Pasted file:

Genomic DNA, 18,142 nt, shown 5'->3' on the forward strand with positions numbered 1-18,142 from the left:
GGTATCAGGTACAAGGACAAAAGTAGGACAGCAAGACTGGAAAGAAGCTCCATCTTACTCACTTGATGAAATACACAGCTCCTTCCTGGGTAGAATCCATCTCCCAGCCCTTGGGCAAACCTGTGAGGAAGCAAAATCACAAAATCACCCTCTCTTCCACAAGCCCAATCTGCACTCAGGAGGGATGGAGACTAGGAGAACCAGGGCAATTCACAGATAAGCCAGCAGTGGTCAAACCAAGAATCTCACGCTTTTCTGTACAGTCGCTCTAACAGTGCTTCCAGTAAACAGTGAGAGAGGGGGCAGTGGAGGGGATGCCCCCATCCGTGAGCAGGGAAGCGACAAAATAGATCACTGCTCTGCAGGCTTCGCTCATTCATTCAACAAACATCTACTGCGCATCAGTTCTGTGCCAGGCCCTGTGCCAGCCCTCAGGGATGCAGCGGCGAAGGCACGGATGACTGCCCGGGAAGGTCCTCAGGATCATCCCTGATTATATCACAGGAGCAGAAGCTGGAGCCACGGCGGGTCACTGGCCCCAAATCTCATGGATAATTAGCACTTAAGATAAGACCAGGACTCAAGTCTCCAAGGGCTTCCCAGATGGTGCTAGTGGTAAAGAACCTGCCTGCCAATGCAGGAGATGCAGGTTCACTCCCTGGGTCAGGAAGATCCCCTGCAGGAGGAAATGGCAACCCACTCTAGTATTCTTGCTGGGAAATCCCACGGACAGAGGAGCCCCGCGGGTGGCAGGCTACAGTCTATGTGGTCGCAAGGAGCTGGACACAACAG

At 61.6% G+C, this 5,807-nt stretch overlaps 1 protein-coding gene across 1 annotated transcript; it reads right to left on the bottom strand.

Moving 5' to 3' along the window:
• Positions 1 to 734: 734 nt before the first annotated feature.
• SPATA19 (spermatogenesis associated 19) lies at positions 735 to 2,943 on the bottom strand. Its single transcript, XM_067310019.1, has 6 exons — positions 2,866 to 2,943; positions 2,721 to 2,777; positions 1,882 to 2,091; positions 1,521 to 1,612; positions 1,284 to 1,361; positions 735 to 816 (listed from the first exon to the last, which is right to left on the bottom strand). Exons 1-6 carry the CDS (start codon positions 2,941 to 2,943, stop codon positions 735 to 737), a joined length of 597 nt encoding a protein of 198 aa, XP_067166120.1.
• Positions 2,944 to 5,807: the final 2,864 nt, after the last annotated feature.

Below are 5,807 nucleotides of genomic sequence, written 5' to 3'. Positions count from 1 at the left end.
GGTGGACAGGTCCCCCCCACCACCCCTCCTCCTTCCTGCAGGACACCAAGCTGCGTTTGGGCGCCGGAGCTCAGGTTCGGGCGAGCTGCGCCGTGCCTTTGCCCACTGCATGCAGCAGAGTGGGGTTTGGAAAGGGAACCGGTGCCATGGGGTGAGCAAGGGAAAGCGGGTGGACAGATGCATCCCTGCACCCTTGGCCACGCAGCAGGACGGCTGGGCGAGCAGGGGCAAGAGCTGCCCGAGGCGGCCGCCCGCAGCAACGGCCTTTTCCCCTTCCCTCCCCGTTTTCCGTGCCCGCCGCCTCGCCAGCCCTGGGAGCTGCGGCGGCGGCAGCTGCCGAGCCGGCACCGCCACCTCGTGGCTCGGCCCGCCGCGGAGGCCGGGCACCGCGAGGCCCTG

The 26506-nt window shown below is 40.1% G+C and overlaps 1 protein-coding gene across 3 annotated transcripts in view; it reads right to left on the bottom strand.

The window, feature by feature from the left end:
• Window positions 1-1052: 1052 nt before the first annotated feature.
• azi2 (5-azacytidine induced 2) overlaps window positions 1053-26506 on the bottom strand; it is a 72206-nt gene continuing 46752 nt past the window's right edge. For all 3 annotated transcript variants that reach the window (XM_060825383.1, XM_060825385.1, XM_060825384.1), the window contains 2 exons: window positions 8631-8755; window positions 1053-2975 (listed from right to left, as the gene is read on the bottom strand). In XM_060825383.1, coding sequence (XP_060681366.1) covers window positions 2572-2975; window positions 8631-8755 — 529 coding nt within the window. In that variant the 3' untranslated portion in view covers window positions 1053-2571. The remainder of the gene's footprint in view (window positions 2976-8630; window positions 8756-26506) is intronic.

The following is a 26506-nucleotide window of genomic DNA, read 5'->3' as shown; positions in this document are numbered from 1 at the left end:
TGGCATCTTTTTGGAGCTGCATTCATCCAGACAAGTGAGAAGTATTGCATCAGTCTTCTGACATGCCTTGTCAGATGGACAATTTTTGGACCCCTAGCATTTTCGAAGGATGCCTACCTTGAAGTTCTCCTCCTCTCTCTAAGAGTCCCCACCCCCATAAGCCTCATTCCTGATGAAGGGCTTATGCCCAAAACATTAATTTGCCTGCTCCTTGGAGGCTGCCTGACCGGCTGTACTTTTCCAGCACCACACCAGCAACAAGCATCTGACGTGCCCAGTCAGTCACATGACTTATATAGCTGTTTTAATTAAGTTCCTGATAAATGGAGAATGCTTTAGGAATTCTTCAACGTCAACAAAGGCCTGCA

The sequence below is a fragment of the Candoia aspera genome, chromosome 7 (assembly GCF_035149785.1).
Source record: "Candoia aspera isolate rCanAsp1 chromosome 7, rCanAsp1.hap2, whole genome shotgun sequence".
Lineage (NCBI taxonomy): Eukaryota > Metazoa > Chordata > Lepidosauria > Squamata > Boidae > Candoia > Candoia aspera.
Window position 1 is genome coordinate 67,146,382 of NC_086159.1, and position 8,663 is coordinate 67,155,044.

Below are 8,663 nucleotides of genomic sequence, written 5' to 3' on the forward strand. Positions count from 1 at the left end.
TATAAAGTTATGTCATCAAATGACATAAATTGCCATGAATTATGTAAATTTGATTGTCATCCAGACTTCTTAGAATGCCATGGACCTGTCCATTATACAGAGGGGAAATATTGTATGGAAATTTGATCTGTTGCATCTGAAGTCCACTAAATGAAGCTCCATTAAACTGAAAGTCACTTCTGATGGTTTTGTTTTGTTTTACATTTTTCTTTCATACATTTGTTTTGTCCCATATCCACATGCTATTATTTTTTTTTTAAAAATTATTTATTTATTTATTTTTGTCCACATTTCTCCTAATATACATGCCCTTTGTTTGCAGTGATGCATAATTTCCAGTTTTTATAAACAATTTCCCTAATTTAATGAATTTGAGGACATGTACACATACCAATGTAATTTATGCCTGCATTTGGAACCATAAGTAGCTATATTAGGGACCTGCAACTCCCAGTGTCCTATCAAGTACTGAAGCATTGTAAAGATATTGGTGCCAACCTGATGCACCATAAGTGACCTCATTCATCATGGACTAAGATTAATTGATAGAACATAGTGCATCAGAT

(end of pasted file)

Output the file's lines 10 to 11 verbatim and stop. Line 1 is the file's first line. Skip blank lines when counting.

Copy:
The 26506-nt window shown below is 40.1% G+C and overlaps 1 protein-coding gene across 3 annotated transcripts in view; it reads right to left on the bottom strand.

The window, feature by feature from the left end: